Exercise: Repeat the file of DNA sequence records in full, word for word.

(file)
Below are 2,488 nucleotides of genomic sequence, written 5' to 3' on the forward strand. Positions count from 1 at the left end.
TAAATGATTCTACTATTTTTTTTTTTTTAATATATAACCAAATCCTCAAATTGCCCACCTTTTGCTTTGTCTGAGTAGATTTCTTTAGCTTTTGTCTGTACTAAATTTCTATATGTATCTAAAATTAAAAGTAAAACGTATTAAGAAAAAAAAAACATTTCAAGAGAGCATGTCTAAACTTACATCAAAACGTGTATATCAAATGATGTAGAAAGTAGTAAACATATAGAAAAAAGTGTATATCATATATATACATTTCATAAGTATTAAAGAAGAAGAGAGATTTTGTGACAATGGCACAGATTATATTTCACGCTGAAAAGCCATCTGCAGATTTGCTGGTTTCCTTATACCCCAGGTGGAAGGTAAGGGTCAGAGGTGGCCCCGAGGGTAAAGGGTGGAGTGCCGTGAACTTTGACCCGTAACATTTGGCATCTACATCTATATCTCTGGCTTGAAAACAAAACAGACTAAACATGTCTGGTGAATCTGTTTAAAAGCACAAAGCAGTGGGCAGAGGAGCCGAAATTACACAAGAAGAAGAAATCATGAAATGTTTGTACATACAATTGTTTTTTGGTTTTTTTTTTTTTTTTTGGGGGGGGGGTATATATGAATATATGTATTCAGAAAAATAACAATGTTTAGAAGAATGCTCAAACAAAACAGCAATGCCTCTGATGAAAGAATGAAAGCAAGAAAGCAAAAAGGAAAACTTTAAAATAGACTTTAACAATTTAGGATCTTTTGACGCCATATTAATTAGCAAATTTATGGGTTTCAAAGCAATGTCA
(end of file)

Below are 2,488 nucleotides of genomic sequence, written 5' to 3' on the forward strand. Positions count from 1 at the left end.
TAAATGATTCTACTATTTTTTTTTTTTTAATATATAACCAAATCCTCAAATTGCCCACCTTTTGCTTTGTCTGAGTAGATTTCTTTAGCTTTTGTCTGTACTAAATTTCTATATGTATCTAAAATTAAAAGTAAAACGTATTAAGAAAAAAAAAACATTTCAAGAGAGCATGTCTAAACTTACATCAAAACGTGTATATCAAATGATGTAGAAAGTAGTAAACATATAGAAAAAAGTGTATATCATATATATACATTTCATAAGTATTAAAGAAGAAGAGAGATTTTGTGACAATGGCACAGATTATATTTCACGCTGAAAAGCCATCTGCAGATTTGCTGGTTTCCTTATACCCCAGGTGGAAGGTAAGGGTCAGAGGTGGCCCCGAGGGTAAAGGGTGGAGTGCCGTGAACTTTGACCCGTAACATTTGGCATCTACATCTATATCTCTGGCTTGAAAACAAAACAGACTAAACATGTCTGGTGAATCTGTTTAAAAGCACAAAGCAGTGGGCAGAGGAGCCGAAATTACACAAGAAGAAGAAATCATGAAATGTTTGTACATACAATTGTTTTTTGGTTTTTTTTTTTTTTTTTGGGGGGGGGGTATATATGAATATATGTATTCAGAAAAATAACAATGTTTAGAAGAATGCTCAAACAAAACAGCAATGCCTCTGATGAAAGAATGAAAGCAAGAAAGCAAAAAGGAAAACTTTAAAATAGACTTTAACAATTTAGGATCTTTTGACGCCATATTAATTAGCAAATTTATGGGTTTCAAAGCAATGTCA